Dancer Health

Are You Teaching Your Dancers to Work Through Pain?

Mary Six Rupert (center) is spokeswoman for the American Association of Physical Activity and Recreation's "Get a Kick Out of Life" knee-health campaign. Photo courtesy of Rupert

Mary Six Rupert remembers the exact day when demonstrating pullbacks in her tap class didn't quite feel right. The former Rockette then noticed that walking up the subway stairs caused sharp pain in her knees. In the beginning the pain only occurred during activity, but it soon became so constant that she needed a demonstrator for class. “Six shows a day seven days a week with high heels and high kicking will take a toll on anyone's knees," says Rupert, referring to her 13-year stint in the famous Radio City kick line. In her 50s, she was diagnosed with osteoarthritis in both knees—an arthritic condition common among dancers where the protective cartilage at the ends of bones gradually deteriorates and the knee loses shock absorption. In extreme cases, bones can rub against each other.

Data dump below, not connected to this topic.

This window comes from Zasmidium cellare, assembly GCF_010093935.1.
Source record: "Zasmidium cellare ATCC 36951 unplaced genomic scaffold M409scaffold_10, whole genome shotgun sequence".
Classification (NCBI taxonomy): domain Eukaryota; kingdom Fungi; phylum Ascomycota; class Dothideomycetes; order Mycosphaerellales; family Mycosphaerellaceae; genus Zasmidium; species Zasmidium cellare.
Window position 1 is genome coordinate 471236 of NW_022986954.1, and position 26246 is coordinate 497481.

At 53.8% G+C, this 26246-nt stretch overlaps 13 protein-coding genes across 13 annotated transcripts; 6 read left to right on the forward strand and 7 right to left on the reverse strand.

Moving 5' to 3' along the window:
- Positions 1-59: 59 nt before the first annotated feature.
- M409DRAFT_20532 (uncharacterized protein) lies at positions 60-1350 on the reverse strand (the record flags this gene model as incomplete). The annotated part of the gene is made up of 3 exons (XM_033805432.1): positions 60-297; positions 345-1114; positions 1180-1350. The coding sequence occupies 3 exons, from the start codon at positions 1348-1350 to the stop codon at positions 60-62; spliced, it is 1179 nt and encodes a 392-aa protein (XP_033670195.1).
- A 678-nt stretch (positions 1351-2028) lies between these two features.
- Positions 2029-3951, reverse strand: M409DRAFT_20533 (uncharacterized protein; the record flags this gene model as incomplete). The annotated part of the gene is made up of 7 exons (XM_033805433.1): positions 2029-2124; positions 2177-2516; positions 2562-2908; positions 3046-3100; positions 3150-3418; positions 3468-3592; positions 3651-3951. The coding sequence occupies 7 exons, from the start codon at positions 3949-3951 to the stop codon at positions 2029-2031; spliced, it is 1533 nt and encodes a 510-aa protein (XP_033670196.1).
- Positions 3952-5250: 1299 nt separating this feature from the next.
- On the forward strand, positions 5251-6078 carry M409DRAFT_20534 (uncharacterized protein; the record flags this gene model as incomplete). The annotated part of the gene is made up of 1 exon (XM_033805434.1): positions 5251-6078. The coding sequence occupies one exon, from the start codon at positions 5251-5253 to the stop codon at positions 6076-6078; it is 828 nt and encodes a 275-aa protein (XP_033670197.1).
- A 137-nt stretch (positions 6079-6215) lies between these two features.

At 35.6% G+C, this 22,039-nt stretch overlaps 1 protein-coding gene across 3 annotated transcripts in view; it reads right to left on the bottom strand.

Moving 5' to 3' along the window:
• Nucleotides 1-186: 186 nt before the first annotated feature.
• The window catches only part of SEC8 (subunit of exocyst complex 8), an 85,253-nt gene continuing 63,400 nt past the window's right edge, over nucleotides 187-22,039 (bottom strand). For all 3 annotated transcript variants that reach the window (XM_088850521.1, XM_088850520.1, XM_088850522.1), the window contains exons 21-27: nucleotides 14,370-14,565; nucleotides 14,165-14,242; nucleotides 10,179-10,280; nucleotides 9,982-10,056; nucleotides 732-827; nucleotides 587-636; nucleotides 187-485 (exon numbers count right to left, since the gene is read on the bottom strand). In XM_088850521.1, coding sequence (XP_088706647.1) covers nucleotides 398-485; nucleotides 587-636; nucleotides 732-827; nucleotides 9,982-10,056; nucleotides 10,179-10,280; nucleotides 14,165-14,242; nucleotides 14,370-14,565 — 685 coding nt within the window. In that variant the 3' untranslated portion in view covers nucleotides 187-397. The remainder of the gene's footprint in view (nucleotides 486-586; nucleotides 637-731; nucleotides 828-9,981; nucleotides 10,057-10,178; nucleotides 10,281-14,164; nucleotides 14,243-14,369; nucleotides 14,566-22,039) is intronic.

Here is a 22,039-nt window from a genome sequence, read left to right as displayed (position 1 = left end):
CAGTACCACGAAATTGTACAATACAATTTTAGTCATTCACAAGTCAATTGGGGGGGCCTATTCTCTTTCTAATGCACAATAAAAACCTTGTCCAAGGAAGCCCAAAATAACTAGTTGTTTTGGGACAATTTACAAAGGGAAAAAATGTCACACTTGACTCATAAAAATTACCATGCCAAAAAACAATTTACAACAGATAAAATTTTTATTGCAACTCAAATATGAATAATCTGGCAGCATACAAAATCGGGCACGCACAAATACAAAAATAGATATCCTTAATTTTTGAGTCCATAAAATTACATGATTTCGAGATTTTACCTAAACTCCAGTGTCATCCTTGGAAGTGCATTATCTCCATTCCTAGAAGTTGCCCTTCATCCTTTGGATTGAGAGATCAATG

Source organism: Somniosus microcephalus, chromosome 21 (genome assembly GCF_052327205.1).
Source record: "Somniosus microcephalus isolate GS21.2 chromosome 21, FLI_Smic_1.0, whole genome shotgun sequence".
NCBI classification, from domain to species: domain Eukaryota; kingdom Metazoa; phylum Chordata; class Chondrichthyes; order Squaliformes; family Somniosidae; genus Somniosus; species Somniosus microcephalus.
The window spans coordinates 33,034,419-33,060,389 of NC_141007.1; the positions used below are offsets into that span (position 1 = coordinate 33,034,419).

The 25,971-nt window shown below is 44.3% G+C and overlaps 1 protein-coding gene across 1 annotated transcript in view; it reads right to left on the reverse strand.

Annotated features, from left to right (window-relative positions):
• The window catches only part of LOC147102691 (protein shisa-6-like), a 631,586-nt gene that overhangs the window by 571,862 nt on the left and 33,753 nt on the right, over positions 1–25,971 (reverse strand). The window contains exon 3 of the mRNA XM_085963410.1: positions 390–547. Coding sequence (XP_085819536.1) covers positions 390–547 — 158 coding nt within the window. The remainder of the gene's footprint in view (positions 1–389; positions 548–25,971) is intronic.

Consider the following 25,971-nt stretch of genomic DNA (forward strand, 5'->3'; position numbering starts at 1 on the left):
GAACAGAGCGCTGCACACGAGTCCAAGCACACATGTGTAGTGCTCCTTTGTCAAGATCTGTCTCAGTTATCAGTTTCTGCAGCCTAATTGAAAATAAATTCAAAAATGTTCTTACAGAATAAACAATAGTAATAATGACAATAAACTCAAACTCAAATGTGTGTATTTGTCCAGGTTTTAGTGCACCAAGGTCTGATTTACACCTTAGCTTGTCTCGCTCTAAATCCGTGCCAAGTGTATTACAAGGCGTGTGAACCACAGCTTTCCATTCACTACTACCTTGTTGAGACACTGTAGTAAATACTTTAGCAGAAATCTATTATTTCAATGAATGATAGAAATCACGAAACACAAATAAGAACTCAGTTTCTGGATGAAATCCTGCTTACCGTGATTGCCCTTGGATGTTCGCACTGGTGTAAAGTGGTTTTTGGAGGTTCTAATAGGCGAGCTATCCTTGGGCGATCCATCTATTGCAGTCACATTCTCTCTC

“Think of the treads on a tire—eventually they just wear out. And all the jumping and landing dancers do puts them at greater risk for knee injuries," says Patrick McCulloch, an orthopedic surgeon at Houston's Methodist Center for Sports Medicine and consultant for the Center for Performing Arts Medicine. But good news: Proper training and awareness can help your students protect their knees.

Preventive Measures

Marijeanne Liederbach, director of research and education at the Harkness Center for Dance Injuries in New York, advises teachers to educate dancers on knee-health maintenance. “This means good solid nutrition, taking part in some form of supplemental training, having a strong core and taking care of the neighboring joints, like the hip and ankle," she says. “Pay attention to fatigue as well, as we know from research that most knee injuries occur during extreme fatigue." Basic bone health also includes encouraging students not to smoke and to intake enough calories for proper hormone balance.